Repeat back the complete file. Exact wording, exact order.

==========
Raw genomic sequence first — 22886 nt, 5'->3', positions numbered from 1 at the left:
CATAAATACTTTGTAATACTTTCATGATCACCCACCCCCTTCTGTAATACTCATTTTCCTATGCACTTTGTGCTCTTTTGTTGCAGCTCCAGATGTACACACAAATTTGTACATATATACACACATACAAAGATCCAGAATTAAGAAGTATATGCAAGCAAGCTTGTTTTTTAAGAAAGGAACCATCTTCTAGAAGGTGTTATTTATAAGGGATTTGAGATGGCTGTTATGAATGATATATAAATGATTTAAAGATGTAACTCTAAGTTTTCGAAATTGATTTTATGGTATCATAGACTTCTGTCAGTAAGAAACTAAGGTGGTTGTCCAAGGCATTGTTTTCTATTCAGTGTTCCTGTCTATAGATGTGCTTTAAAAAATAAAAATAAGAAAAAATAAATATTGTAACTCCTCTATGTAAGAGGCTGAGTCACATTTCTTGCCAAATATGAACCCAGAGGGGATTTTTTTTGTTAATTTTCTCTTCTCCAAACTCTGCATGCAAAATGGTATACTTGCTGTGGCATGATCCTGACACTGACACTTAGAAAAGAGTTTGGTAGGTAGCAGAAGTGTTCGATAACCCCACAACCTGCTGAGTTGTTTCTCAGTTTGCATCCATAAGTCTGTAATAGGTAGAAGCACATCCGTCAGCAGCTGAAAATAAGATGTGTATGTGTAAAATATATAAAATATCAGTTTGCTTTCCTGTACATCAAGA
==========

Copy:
Raw genomic sequence first — 22886 nt, 5'->3', positions numbered from 1 at the left:
CATAAATACTTTGTAATACTTTCATGATCACCCACCCCCTTCTGTAATACTCATTTTCCTATGCACTTTGTGCTCTTTTGTTGCAGCTCCAGATGTACACACAAATTTGTACATATATACACACATACAAAGATCCAGAATTAAGAAGTATATGCAAGCAAGCTTGTTTTTTAAGAAAGGAACCATCTTCTAGAAGGTGTTATTTATAAGGGATTTGAGATGGCTGTTATGAATGATATATAAATGATTTAAAGATGTAACTCTAAGTTTTCGAAATTGATTTTATGGTATCATAGACTTCTGTCAGTAAGAAACTAAGGTGGTTGTCCAAGGCATTGTTTTCTATTCAGTGTTCCTGTCTATAGATGTGCTTTAAAAAATAAAAATAAGAAAAAATAAATATTGTAACTCCTCTATGTAAGAGGCTGAGTCACATTTCTTGCCAAATATGAACCCAGAGGGGATTTTTTTTGTTAATTTTCTCTTCTCCAAACTCTGCATGCAAAATGGTATACTTGCTGTGGCATGATCCTGACACTGACACTTAGAAAAGAGTTTGGTAGGTAGCAGAAGTGTTCGATAACCCCACAACCTGCTGAGTTGTTTCTCAGTTTGCATCCATAAGTCTGTAATAGGTAGAAGCACATCCGTCAGCAGCTGAAAATAAGATGTGTATGTGTAAAATATATAAAATATCAGTTTGCTTTCCTGTACATCAAGA